When a non-disclosure agreement (NDA) mentions:

  1. The signer can't solicit employees for 1 year.
  2. This solicitation restriction is extended if other parts of the NDA are breached
  3. All NDA obligations apply to the signer's assigns, heirs, administrators, executors, and representatives
  4. The contract is binding to the successors and assigns of the Company

I interpret this to mean 1) and 2) expires, but all the other aspects are in effect indefinitely. That said, I've heard that California has laws that benefit the employee relative most states. Is there such a law that requires NDAs to expire after a certain amount of time, regardless of what the contract says?

  • 1
    why should it expire? An NDA is not a non-compete clause.
    – Tiger Guy
    Feb 1 at 0:05
  • @TigerGuy Can you elaborate on your second sentence? Feb 1 at 0:13
  • 2
    @JohnnyDohe There are legal doctrines that limit non-competition agreements to staying in force for only a reasonable time if they are allowed at all. The same rules don't apply to non-disclosure agreements (NDAs).
    – ohwilleke
    Feb 1 at 1:26
  • 2
    NDA's do not limit future employment, they prevent disclosure of company secrets. Employees do not need to be protected from onerous NDA's.
    – Tiger Guy
    Feb 1 at 2:59

1 Answer 1


Is there such a law that requires NDAs to expire after a certain amount of time, regardless of what the contract says?

No. Not really.

There is a statute of limitations which says that if an NDA is breached that a lawsuit for breach of the NDA must be filed within a certain amount of time.

The equitable doctrine of laches can be used to bar certain kinds of lawsuits if delay in enforcing one's rights prejudices someone trying to defend against a lawsuit that isn't barred by the statute of limitations, effectively making the right that the lawsuit seeks to enforce unenforceable. But, laches really only comes into play once a legal (or "equitable") right have been violated, which doesn't happen when someone is honoring an NDA.

However, at some point, if the Company that is the other party ceases to exist, or the NDA information becomes public knowledge, there may be no one in a position to claim that they are harmed by a breach of the NDA which is something that the person suing must show to have standing to sue for a breach of the NDA.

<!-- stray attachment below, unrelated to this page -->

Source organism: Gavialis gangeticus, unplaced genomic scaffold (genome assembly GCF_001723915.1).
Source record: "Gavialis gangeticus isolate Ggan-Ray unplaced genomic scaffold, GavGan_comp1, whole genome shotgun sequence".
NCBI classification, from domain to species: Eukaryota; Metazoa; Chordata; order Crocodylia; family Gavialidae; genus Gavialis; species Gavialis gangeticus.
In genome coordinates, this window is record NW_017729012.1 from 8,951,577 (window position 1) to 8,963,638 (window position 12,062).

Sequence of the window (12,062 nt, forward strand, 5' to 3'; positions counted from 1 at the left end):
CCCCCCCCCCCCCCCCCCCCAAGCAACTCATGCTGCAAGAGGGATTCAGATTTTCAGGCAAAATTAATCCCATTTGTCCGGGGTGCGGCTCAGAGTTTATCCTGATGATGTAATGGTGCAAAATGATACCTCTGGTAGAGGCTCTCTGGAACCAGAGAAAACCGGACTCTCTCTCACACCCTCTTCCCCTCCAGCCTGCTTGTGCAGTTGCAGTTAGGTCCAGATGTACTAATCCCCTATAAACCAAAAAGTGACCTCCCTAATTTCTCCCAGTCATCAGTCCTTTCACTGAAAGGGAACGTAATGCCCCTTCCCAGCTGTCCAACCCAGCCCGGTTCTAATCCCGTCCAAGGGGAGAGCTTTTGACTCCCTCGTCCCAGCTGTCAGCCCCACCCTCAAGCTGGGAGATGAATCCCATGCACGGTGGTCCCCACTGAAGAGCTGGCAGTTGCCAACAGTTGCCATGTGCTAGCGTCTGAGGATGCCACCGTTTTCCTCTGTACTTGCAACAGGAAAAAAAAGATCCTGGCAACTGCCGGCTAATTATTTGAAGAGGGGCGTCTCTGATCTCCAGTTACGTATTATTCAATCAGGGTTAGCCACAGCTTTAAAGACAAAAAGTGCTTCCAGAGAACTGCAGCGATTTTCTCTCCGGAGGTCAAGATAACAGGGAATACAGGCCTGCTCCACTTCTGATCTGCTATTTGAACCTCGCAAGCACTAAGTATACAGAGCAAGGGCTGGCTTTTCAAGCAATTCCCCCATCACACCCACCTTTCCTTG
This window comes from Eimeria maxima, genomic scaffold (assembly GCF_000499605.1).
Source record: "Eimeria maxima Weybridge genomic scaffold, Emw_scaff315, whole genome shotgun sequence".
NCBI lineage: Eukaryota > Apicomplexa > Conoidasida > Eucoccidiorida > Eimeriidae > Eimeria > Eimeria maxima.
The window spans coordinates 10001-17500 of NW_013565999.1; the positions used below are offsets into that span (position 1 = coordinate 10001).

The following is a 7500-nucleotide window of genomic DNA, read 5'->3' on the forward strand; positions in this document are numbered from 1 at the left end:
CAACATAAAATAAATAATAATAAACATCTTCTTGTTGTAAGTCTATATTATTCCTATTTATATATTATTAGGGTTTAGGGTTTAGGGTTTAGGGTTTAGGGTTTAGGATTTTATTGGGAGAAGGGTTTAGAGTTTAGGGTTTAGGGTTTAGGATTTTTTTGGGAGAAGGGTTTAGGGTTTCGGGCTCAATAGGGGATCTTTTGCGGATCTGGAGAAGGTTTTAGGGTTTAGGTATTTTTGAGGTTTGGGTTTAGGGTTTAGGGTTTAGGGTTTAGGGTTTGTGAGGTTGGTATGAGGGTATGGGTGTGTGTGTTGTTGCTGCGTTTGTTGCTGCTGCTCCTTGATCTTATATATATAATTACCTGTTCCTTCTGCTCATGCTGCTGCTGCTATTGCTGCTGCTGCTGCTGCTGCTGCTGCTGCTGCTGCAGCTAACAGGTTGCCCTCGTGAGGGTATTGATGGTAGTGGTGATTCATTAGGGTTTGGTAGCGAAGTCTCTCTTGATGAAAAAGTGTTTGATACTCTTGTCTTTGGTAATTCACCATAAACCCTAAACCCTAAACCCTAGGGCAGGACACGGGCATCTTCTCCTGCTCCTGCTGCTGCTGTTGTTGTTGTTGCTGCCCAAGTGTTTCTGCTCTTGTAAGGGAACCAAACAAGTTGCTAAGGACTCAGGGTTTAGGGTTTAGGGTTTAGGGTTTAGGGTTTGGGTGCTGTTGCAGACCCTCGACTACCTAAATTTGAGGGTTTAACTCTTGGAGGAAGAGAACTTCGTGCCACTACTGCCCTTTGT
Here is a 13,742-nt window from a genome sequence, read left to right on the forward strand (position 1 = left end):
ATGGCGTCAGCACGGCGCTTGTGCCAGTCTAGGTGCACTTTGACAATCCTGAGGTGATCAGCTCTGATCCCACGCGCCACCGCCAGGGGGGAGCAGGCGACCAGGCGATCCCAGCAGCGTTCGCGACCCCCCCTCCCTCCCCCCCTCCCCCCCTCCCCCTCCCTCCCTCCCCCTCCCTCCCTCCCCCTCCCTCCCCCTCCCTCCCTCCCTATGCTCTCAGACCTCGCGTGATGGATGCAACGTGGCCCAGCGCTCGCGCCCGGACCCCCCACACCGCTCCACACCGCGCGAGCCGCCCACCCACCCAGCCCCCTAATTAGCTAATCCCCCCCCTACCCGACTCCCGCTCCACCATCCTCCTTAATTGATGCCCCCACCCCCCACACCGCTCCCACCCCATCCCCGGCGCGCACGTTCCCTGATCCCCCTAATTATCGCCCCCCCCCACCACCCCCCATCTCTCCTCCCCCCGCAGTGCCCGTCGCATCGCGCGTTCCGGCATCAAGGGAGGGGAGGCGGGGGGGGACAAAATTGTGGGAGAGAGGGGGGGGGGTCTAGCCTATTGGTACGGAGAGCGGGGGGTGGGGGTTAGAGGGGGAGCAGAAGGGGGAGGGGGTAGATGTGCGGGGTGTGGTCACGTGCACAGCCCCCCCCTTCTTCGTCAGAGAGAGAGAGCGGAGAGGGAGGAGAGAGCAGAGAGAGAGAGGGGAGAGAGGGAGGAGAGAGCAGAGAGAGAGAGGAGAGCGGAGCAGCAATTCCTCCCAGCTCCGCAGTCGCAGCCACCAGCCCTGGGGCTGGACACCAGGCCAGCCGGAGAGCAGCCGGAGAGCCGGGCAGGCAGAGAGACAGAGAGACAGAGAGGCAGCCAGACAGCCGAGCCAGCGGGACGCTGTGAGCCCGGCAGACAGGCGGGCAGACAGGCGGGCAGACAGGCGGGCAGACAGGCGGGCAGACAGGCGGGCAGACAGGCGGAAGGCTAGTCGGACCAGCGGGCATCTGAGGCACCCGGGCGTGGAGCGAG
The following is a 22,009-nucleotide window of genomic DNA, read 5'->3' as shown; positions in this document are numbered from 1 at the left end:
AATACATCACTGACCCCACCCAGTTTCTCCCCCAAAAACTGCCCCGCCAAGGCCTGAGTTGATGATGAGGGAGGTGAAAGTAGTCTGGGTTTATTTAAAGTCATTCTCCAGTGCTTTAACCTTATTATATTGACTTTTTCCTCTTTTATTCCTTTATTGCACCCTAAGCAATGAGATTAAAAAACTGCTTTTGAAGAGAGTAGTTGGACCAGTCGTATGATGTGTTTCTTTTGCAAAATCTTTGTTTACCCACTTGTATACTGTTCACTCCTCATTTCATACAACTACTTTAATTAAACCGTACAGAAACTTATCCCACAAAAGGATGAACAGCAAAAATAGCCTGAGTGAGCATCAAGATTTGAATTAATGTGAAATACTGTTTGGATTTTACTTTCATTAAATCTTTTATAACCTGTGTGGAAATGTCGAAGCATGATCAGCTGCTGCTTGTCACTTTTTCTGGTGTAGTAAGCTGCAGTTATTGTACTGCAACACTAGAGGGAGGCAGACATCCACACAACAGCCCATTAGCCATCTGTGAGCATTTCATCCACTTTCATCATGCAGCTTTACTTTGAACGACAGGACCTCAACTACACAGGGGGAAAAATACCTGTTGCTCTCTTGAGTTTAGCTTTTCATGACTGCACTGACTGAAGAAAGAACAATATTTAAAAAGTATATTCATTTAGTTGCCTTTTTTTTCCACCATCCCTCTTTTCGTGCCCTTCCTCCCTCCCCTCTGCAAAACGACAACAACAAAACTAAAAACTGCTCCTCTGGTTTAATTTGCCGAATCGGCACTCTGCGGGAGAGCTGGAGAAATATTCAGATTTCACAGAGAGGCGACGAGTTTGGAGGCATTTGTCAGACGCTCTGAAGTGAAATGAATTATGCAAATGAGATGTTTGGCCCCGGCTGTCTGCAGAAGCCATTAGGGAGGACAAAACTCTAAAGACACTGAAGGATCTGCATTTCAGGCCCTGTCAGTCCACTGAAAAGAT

The only other really conceivable impediment to the continued effect of the NDA would be the "rule against perpetuities" which primarily exists to prohibit trusts that never end.

This NDA binds the person who signs it. The NDA would also bind their probate estate (since the NDA that is binding on "the signer's assigns, heirs, administrators, executors, and representatives"), which would have to be opened within a few years of the person's death and would have to be closed within a few years of that.

But the NDA would not bind signer's next of kin in any respect other than in their capacity as an executor (because a parent doesn't have an legal right to bind his "heirs" in a general sense, only in relation to any inheritance that the heirs may receive). The next of kin didn't sign it and aren't bound by a dead relative's promises.

For the Rule Against Perpetuities to apply, the NDA would have to still be in effect more than twenty-one years after the signer died. But, this isn't reasonably possible given the deadlines for opening and closing probate estates, so the Rule Against Perpetuities does not invalidate or shorten the NDA term. (There is probably also another separate and distinct reason that the Rule Against Perpetuities does not invalidate the NDA related to commercial contracts, but that reason is more complex and there is no need to discuss it when the Rule Against Perpetuities is already inapplicable for at least one reason.)

There is no other legal doctrine that would directly limit how long the NDA can be in force to a particular time period. So, the obligation to keep these secrets continues until the person signing it dies and their probate estate is closed.

This result doesn't seem implausible. The same rule (i.e. that the obligation to keep the secret never expires) applies, for example, to lawyers, doctors, psychiatrists, and priests who are keeping legally protected secrets for someone.

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